These are usually sold at larger supermarkets in the saké section. Usually at room temperature, so be sure to pick them up a day or so before the game. I put ours in the freezer which was fine.
seibu3

This was my favorite saké. The alcohol percentage, between 13 and 14%, is a bit on the lower side, perfect for the game. Some edamamé and sweet corn as well.

seibu4Here is Seibu Dome in Saitama. The field is covered, but not completely, so you can feel the breeze coming through. The most interesting thing is the different cheers that the audience does for each baseball player. At first it’s frustrating to hear, but after a while it just becomes background noise. Or, maybe I had had enough saké that it didn’t matter to me any more.

Suito Pozu Gyoza

suito1

Gyōza is to me the perfect dumpling. Pork and cabbage stuffed into a wrapper then cooked until the crust is crispy while the filling remains juicy. I’ve started many mornings with gyōza for breakfast. While many restaurants serve gyōza as a side dish, it’s nice to know there are some places where it’s the main dish. Suito Pozu has been serving gyōza since 1955.suito2

I love how these are wrapped. It’s how I do it when I am in a rush to get dinner on the table. Leave two ends open and just seal it shut. You just need to be careful when cooking it, but the final results are still delicious.suito3It’s a popular restaurant and very small, only 24 seats. There was a line of about five people just before it opened for lunch recently. After the doors opened it was full within about ten minutes.

Service is fast and it’s a quick meal. It’s a good thing that it was a fast meal as the air-conditioner is on the fritz and it was very hot in the restaurant. No garlic in the gyōza if you come during the workday. The only thing I didn’t like was that it doesn’t have rayū chili oil, but only chili powder. I’d like to come back in the evening when the gyōza is also steamed.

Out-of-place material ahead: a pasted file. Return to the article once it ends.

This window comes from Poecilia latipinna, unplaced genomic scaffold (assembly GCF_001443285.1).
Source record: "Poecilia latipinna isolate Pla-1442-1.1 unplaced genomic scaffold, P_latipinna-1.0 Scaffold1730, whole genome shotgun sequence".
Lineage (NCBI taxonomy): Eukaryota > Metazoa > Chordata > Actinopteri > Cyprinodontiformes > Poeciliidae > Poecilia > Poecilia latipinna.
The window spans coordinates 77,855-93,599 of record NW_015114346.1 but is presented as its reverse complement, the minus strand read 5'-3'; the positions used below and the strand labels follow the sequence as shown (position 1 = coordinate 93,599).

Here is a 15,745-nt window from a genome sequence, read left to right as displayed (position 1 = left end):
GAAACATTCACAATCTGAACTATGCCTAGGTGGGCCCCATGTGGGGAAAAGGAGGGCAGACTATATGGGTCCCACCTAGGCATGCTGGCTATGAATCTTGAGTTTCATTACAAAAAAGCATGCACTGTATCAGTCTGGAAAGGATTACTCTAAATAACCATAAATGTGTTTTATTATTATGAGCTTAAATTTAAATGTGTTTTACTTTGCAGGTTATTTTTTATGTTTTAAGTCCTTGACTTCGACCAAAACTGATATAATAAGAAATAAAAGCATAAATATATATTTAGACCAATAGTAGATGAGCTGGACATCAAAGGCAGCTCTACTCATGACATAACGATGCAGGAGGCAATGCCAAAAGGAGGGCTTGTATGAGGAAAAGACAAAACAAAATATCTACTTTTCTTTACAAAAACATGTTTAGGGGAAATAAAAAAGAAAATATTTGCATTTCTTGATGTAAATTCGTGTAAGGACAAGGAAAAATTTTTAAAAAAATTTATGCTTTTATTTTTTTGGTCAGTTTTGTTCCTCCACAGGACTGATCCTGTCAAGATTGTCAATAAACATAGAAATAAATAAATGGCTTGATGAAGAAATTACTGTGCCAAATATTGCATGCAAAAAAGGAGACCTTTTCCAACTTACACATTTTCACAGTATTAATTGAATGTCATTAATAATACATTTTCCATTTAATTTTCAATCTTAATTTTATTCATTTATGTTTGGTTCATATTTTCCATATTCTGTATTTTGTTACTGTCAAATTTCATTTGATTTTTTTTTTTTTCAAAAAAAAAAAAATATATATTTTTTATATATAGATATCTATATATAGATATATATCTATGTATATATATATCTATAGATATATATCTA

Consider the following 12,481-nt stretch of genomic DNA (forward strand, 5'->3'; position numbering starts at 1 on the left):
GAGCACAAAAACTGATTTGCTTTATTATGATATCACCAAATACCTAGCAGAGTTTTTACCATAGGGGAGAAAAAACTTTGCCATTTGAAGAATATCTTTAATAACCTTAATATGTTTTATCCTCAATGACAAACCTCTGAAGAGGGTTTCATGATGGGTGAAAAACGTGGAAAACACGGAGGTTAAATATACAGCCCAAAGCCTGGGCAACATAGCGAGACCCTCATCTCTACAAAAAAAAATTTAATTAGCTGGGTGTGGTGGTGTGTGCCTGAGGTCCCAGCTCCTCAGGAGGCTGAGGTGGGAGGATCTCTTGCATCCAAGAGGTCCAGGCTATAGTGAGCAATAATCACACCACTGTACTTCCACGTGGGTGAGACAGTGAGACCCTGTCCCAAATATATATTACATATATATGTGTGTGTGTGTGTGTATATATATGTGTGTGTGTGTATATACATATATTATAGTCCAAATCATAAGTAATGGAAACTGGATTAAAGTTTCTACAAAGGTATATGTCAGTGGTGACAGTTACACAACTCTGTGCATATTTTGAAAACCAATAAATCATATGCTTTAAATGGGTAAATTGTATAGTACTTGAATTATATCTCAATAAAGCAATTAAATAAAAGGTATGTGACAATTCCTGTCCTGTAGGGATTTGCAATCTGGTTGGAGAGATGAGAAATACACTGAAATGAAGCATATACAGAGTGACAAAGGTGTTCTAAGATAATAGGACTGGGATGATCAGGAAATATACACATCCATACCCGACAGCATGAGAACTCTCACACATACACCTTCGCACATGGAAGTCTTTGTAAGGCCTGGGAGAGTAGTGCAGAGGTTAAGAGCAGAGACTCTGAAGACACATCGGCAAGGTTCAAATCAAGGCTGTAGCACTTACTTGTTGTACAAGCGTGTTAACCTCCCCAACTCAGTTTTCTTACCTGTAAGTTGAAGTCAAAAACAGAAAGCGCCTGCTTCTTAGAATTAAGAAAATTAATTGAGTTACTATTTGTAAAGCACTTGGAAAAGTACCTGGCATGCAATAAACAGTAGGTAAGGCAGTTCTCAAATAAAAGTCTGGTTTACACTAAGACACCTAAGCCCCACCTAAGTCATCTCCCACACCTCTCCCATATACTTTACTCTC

Suito Pozu

Chiyoda-ku, Kanda Jimbocho 1-13-2

03-3295-4084

closed Monday and Sunday

September Seasonal Japanese Seafood

DSCN5316

Kamasu barracuda

Kamasu and sanma are two fish in season now that we love to simply season with salt and grill.

katsuo sashimi

Katsuo sashimi

Katsuo we love as sashimi, or if we find it in the market seared on the outside (tataki) we’ll cut it into thick slices and garnish with garlic and ginger and serve with the sweet kanrō soy sauce from Kyushu.

Following are other seafood in season in September in Japan.

Amadai 赤甘鯛 tilefish (Branchiostegus japonicas)

Ayu 鮎 sweet fish (Plecoglossus altivelis)

Bora flathead mullet or Gray mullet (Mugil cephalus)    

Chidai 血鯛 crimson sea bream (Evynnis japonica)

Hon kamasu 本カマス barracuda (Sphyraena pinguis)

Ibodai疣鯛 Japanese butterfish (Psenopsis anomala)

Isaki 伊佐木threeline grunt (Parapristipoma trilineatum)

Itoyori イトヨリGolden threadfin bream (Nemipterus virgatus)

Katsuo  鰹   skipjack tuna or oceanic bonito (Katsuwonus pelamis)

Kohada 小鰭   gizzard shad (Konosirus pumctatus)

Kurumaebi 車海老   Japanese tiger prawn (Marsupenaeus japonicas)

Maaji 真鯵 horse mackerel (Trachurus japonicas)        

Masaba真鯖   pacific mackerel (Scomber japonicus)

Sanma 秋刀魚 Pacific saury (Cololabis saira)

Shirosake 白鮭   chum salmon (Oncorhynchus keta)

Sujiko筋子 salmon roe still in the sac                         

Surume ika スルメイカJapanese flying squid (Todarodes pacificus)

Takabe タカベ yellow-striped butterfish (Labracoglossa argentiventris)

Warasaワラサ yellowtail  (Seriola quinqueradiata)        

Watarigani 渡蟹 swimming crab (Portunus trituberculatus)

Other fish you may see in the market

Ainame 鮎魚女fat greenling (Hexagrammos otakii)                         

Akagai 赤貝 ark shell (Scapharca broughtonii)

Asari 浅利 Japanese littleneck clams (Ruditapes philippinarum)

Hotate 帆立貝 scallops (Patinopecten yessoensis)

Hoya ホヤ sea squirt (Halocynthia roretzi)

Kinki 黄血魚 thornyhead (Sebastolobus macrochir)

Kinmedai or kinme 金目鯛 splendid alfonsino (Beryx splendens)

Kihada maguro 黄肌鮪 yellowfin tuna (Thunnus albacares)

Makarei 真鰈 Japanese common flounder (Pleuronectes yokohamae)

Madai 真鯛 seabream (Pagurus major)

Mirugai 海松食 geoduck (Tresus keenae)

Mebaru 目張 rockfish (Sebastes inermis)

Sawara 鰆 Japanese Spanish mackerel (Scomberomorus niphonius)

Sazae 栄螺 turban shell (Turbo cornutus)

Tairagai 平貝 penshell (Atrina (Servatrina) pectinata)

Tachiuo 太刀魚 belt fish or largehead hairtail (Trichiurus lepturus)

Tsubugai   螺貝   whelk (Buccinum undatum)

Tobiuo 飛魚 flying fish (Cypselurus agoo agoo)